The National Emergency Number Association (NENA) said yesterday that only half of all public-safety answering points (PSAPs) will have the ability to locate wireless callers “with any precision” by the end of 2005, roughly eight years after the federal government ordered such technologies and four years past the initial government deadline. Though the technology is “readily available,” technical, policy and funding problems have slowed deployments, NENA said.

However, the analysis, conducted by the research firm Monitor Group under the auspices of NENA’s Strategic Wireless Action Team (SWAT), also indicated that up to 80% of PSAPs nationwide could be Phase II compliant by 2010, up from 20% at the end of 2003.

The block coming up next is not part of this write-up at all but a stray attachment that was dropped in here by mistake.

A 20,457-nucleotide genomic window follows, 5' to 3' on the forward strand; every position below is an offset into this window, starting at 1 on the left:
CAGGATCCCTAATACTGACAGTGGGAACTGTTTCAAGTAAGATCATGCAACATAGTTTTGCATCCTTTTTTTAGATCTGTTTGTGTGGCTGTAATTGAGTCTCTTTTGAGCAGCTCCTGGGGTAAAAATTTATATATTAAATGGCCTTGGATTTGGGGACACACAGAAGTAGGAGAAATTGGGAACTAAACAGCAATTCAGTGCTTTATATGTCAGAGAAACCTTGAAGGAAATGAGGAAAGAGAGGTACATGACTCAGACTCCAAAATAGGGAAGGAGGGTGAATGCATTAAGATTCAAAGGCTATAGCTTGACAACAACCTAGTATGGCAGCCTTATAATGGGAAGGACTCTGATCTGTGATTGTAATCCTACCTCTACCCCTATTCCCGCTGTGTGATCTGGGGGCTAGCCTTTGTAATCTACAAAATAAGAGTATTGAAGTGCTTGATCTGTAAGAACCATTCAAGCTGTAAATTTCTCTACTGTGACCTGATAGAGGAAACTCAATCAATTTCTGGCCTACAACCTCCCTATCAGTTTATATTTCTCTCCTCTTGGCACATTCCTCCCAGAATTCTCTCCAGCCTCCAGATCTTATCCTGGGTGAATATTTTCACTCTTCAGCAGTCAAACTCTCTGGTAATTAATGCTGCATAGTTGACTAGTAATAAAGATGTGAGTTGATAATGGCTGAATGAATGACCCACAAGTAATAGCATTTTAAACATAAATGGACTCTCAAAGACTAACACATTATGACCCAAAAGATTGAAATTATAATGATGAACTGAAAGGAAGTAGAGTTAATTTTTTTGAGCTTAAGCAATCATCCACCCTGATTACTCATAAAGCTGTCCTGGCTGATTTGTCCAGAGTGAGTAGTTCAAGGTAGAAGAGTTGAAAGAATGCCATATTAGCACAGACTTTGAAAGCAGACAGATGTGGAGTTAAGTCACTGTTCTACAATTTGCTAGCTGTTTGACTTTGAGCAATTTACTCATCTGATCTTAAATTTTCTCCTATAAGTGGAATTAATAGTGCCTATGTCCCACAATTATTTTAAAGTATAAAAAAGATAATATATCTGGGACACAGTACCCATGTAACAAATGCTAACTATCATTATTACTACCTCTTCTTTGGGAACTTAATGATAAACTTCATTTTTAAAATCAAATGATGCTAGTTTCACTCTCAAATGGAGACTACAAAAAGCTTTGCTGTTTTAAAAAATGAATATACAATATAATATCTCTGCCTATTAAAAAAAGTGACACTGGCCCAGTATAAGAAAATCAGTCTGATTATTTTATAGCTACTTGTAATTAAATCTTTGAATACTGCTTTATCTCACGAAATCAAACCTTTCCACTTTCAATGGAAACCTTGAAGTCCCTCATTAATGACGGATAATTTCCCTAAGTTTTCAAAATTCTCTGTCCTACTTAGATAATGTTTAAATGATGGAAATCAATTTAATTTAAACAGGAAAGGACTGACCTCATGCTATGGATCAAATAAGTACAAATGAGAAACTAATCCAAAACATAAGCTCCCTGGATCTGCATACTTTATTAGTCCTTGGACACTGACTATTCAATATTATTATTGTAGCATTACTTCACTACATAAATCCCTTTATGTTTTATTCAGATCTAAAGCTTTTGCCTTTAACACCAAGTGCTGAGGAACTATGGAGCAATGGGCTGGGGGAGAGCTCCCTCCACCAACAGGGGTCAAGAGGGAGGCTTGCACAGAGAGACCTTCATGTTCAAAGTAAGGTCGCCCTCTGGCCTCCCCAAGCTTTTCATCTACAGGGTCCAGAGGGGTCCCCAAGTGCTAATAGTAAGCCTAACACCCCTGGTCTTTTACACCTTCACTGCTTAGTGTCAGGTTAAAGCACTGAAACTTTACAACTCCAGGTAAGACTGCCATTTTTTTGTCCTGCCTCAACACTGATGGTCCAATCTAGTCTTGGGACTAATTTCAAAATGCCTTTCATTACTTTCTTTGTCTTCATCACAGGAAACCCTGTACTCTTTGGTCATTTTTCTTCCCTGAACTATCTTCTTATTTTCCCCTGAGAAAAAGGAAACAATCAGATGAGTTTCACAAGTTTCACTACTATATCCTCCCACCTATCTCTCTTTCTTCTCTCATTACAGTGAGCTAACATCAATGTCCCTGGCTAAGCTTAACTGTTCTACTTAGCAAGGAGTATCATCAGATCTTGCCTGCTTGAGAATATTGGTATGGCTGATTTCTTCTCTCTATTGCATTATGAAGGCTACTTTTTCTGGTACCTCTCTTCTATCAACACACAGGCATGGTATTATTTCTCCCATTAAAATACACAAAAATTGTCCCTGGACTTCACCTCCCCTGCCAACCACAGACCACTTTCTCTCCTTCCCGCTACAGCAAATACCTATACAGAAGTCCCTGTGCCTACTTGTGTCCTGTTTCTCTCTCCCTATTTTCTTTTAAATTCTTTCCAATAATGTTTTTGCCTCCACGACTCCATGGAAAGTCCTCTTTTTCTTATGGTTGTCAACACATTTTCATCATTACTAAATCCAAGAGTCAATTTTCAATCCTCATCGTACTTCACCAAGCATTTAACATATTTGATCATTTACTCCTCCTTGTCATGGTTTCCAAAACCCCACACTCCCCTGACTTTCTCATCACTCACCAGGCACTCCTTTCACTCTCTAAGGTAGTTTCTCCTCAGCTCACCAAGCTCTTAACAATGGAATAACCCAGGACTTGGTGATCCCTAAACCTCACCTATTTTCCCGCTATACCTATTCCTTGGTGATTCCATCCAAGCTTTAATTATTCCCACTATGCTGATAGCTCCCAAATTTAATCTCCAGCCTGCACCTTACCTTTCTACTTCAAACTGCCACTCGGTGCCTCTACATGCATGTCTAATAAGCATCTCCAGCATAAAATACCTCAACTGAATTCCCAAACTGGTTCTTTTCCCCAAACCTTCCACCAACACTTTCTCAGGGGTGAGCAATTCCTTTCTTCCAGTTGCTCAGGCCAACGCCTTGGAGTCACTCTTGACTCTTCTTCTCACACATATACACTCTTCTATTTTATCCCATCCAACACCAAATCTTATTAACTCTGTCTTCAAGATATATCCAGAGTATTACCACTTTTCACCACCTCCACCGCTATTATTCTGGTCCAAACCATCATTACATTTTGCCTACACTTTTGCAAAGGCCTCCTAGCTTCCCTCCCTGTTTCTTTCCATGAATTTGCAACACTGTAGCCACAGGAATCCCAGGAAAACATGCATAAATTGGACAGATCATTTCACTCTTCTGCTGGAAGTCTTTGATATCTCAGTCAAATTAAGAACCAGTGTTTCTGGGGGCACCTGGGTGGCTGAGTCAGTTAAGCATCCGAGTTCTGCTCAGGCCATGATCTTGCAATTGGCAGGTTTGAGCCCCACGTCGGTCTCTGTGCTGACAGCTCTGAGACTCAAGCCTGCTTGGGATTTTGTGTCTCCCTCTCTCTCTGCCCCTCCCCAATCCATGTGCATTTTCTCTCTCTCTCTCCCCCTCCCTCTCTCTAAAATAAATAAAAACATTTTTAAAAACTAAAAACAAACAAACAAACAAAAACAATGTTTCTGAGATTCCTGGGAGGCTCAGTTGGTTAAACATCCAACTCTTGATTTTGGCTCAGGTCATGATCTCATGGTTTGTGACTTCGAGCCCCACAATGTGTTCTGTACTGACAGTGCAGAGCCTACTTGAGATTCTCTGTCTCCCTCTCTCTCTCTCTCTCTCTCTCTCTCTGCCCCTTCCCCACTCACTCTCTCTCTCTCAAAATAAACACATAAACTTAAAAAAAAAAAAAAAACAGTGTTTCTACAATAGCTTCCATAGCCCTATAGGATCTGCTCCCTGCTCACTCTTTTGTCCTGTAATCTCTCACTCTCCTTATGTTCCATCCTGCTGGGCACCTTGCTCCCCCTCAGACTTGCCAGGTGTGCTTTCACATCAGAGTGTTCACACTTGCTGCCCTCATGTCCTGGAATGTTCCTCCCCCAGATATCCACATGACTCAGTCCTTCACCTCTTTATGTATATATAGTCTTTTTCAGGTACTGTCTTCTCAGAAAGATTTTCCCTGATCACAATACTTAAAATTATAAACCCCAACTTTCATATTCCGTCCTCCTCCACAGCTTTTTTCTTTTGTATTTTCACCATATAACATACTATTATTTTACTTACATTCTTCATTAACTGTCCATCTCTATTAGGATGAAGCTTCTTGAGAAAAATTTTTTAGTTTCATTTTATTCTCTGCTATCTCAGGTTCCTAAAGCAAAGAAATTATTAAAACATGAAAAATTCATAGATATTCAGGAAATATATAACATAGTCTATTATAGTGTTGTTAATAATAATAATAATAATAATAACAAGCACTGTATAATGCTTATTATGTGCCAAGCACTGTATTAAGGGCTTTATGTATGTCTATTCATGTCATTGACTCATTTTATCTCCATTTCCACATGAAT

The analysis further indicated that 911 system stakeholders—telecom carriers, public-safety groups, 911 technology providers, and government leaders—agree that state governments should be held more accountable for delays in Phase II deployments. Additionally, stakeholders believe policy makers should close system-wide funding gaps estimated to be in excess of $1 billion per year and that the E911 system should be “future proofed,” so it is compatible with emerging technologies, features and infrastructures, according to the analysis.